To finetune or not to finetune

Teaching Chatbots new tricks: our learnings from Finetuning AI Models.

We’ve been running some experiments recently with finetuning large language models (LLMs). Finetuning is when you further train an existing model on a new dataset to adapt its behaviour for a specific purpose.

We explored different methods (axolotl, TinyLlama, llama.cpp) and different base models (“tinyllama-1.1b-chat”, “llama-2-7b”, “llama-160m”, “Flash-Llama-30M”, “TinyMistral-248M”) to see what works best. Here’s a quick summary of our key learnings:

Chat Models vs Text Models

Text models seem to learn better from a “completion” dataset {"text":""}. On chat models, I’m not sure if the finetuning is having an effect on the responses, as they probably require an “conversation” dataset {"input":"","output": ""} for training.

Small Models Learn Faster

Large models need more data and compute time to finetune compared to smaller ones. Large models are good for general chat, but small models adapt quicker for specialised use cases. The trade off is that small models tend to hallucinate more.

Training Data Length vs Expected Output

Using a large context takes significantly longer to train a model. I think that is only worth it if we are looking to also get long answers from the model. The training dataset items length should have an average length that is about the same as the expected context in future conversations. Items with context longer than the specified during training will be ignored past the limit.

Hardware Considerations

An M1 Max with a 10 core CPU is able to finetune a small model (up to 1b) with 2 epochs in a couple of hours. Bigger models would require CUDA GPUs to train in a reasonable time. Parallel/distributed computing is something that is being explored by some projects but requires an even more complex setup.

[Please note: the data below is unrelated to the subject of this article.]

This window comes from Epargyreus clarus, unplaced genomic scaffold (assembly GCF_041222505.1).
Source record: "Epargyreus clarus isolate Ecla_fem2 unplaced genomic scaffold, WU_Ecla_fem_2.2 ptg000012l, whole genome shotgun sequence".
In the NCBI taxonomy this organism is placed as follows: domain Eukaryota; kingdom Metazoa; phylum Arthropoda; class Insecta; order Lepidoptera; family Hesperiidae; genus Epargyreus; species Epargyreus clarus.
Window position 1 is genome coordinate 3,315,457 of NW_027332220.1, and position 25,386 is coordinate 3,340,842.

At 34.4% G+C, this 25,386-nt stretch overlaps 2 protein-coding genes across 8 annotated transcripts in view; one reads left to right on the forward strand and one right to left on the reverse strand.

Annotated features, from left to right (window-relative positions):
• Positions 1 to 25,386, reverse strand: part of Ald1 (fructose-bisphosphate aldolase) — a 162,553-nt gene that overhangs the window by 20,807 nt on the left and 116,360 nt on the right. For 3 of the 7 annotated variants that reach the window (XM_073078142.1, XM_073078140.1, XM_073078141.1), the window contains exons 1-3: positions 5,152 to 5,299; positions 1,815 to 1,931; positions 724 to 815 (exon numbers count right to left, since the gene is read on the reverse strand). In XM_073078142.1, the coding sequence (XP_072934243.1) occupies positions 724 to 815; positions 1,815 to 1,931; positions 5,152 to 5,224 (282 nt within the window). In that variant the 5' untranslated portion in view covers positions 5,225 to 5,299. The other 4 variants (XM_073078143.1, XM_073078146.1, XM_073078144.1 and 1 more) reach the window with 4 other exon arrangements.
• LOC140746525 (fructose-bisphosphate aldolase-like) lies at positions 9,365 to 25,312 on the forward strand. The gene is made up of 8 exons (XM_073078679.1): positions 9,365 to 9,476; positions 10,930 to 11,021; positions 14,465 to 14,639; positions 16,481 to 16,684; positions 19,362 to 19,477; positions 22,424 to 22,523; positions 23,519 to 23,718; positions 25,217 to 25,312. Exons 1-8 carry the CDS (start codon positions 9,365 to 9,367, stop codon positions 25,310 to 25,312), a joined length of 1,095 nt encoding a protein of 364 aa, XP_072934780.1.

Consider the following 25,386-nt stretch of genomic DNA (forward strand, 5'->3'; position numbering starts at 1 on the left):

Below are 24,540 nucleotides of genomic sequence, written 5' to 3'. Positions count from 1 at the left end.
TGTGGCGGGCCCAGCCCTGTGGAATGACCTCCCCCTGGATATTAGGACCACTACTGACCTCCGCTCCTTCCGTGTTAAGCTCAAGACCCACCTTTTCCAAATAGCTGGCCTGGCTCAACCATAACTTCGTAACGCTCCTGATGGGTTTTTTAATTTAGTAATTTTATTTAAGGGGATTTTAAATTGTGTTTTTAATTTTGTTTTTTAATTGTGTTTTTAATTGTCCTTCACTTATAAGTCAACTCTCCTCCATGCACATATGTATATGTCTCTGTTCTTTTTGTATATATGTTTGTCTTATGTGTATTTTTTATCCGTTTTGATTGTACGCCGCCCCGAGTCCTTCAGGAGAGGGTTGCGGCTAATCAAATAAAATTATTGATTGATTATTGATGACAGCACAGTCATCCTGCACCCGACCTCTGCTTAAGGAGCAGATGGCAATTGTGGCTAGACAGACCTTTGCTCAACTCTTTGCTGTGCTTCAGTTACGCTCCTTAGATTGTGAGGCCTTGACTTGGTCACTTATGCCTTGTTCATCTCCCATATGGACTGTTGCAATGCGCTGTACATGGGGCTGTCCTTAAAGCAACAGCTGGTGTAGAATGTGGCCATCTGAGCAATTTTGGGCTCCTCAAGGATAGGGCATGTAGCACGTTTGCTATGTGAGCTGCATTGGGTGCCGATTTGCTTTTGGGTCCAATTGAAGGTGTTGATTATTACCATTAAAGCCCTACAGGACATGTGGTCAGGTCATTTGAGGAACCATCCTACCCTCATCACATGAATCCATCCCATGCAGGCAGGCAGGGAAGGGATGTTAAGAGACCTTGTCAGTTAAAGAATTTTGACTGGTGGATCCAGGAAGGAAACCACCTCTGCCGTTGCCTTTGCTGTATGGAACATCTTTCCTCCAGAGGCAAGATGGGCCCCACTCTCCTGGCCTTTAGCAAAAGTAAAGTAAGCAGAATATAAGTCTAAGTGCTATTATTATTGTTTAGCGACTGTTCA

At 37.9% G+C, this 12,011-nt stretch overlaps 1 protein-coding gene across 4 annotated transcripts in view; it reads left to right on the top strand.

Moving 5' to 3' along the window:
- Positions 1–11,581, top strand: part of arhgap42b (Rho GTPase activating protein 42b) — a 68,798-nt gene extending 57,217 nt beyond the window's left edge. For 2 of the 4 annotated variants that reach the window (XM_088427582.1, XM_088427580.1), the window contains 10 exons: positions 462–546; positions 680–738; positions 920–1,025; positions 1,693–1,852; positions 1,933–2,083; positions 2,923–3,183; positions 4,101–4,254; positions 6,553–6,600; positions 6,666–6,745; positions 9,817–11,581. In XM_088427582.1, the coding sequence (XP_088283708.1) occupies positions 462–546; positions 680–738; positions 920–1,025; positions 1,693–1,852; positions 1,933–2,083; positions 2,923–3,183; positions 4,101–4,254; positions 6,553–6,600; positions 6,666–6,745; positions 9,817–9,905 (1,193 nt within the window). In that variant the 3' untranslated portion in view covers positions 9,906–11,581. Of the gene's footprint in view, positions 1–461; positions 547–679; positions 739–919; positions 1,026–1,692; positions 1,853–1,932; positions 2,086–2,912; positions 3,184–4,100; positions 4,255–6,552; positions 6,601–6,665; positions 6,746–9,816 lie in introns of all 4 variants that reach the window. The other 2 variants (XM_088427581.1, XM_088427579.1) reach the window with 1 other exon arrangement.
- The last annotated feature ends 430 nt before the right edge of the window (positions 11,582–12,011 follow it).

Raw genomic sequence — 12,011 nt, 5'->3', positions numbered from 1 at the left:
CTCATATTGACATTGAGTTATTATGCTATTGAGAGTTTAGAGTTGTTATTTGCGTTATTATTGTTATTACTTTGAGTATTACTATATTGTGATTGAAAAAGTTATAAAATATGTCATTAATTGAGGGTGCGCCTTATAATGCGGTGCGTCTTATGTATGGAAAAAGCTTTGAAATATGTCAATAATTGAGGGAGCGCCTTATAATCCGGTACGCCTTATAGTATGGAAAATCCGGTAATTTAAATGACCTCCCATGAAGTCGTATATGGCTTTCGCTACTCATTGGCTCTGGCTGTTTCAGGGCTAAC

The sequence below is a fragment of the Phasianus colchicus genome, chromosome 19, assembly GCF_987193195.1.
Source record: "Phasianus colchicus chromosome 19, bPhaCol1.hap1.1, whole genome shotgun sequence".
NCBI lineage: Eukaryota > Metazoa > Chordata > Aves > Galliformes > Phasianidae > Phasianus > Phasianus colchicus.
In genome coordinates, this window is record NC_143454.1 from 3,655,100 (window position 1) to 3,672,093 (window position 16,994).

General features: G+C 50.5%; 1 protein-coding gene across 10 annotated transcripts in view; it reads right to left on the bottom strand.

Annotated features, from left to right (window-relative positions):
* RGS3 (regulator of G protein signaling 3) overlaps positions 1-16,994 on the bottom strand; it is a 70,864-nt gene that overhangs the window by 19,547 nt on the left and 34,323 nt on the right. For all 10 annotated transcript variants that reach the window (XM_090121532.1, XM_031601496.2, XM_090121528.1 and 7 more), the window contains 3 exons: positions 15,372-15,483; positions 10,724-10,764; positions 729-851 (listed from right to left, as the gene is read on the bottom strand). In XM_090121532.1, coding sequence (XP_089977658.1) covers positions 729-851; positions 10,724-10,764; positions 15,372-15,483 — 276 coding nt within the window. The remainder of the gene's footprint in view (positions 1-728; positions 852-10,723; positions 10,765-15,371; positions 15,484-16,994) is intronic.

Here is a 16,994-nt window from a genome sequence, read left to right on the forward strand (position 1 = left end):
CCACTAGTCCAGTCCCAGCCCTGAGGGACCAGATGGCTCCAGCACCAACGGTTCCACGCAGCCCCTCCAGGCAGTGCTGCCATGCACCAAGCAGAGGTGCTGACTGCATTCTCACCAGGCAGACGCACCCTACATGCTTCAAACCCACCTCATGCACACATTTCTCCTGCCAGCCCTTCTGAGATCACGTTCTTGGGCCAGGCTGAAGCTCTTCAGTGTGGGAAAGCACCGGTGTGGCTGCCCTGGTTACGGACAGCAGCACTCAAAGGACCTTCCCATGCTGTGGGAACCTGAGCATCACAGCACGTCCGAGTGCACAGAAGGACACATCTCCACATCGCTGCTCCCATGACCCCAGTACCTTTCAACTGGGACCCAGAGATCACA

Finetuning requires more data and resources than Prompt engineering, but can teach chatbots more subtle, intrinsic behaviours. For most use cases I think we should still use Prompt engineering. Finetuning is only relevant if there is a very specific way of speaking that cannot be requested using a prompt, or there is already a big (1k+) dataset of examples available.

In summary, Finetuning is necessary when you want to change the intrinsic behaviours of a chatbot – the style, format and structure of responses, the use of specific vocabulary or figures of speech. Prompt engineering is still the best way to change what the model answers – up to date or private information. Prompt engineering can tell a model what to say, but Finetuning teaches it how to say it.

Nerd zone

Here are 2 example commands we used to train a model using llama.cpp on an M1 Max:

# How to run finetuning on llama.cpp
$: ../finetune \
    --model-base ../models/Locutusque_TinyMistral-248M/ggml-model-f32.gguf \
    --train-data ../train-data/dataset.txt \
    --threads 10 \
    --batch 4 \
    --sample-start "<s>" \
    --ctx 512 \
    --epochs 4 \
    --checkpoint-in ./checkpoint-LATEST.gguf
# How to run inference on a finetuned model with llama.cpp
$: ../main \
    --model ../models/Locutusque_TinyMistral-248M/ggml-model-f32.gguf \
    --lora ./TinyMistral-248M/ggml-lora-LATEST-f32.gguf \
    --temp 0 \
    --prompt "An FCTO is not just a part-time Chief Technology Officer"